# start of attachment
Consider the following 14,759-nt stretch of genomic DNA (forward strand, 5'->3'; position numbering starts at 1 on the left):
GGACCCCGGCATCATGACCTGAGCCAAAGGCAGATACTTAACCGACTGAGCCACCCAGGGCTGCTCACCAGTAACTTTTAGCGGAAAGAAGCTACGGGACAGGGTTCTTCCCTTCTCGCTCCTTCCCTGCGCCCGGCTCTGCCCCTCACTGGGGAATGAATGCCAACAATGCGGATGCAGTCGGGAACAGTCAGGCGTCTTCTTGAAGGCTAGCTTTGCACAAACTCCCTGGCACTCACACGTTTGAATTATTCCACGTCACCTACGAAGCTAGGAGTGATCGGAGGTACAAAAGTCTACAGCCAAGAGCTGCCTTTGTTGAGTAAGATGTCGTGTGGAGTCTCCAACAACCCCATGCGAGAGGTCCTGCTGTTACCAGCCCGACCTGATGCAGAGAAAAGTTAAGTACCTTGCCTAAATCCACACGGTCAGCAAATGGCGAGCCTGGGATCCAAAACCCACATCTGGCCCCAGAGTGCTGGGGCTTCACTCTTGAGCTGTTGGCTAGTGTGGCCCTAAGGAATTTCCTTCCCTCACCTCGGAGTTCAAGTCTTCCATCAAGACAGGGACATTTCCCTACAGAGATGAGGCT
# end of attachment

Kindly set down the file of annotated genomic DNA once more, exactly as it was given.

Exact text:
Consider the following 14,759-nt stretch of genomic DNA (forward strand, 5'->3'; position numbering starts at 1 on the left):
GGACCCCGGCATCATGACCTGAGCCAAAGGCAGATACTTAACCGACTGAGCCACCCAGGGCTGCTCACCAGTAACTTTTAGCGGAAAGAAGCTACGGGACAGGGTTCTTCCCTTCTCGCTCCTTCCCTGCGCCCGGCTCTGCCCCTCACTGGGGAATGAATGCCAACAATGCGGATGCAGTCGGGAACAGTCAGGCGTCTTCTTGAAGGCTAGCTTTGCACAAACTCCCTGGCACTCACACGTTTGAATTATTCCACGTCACCTACGAAGCTAGGAGTGATCGGAGGTACAAAAGTCTACAGCCAAGAGCTGCCTTTGTTGAGTAAGATGTCGTGTGGAGTCTCCAACAACCCCATGCGAGAGGTCCTGCTGTTACCAGCCCGACCTGATGCAGAGAAAAGTTAAGTACCTTGCCTAAATCCACACGGTCAGCAAATGGCGAGCCTGGGATCCAAAACCCACATCTGGCCCCAGAGTGCTGGGGCTTCACTCTTGAGCTGTTGGCTAGTGTGGCCCTAAGGAATTTCCTTCCCTCACCTCGGAGTTCAAGTCTTCCATCAAGACAGGGACATTTCCCTACAGAGATGAGGCT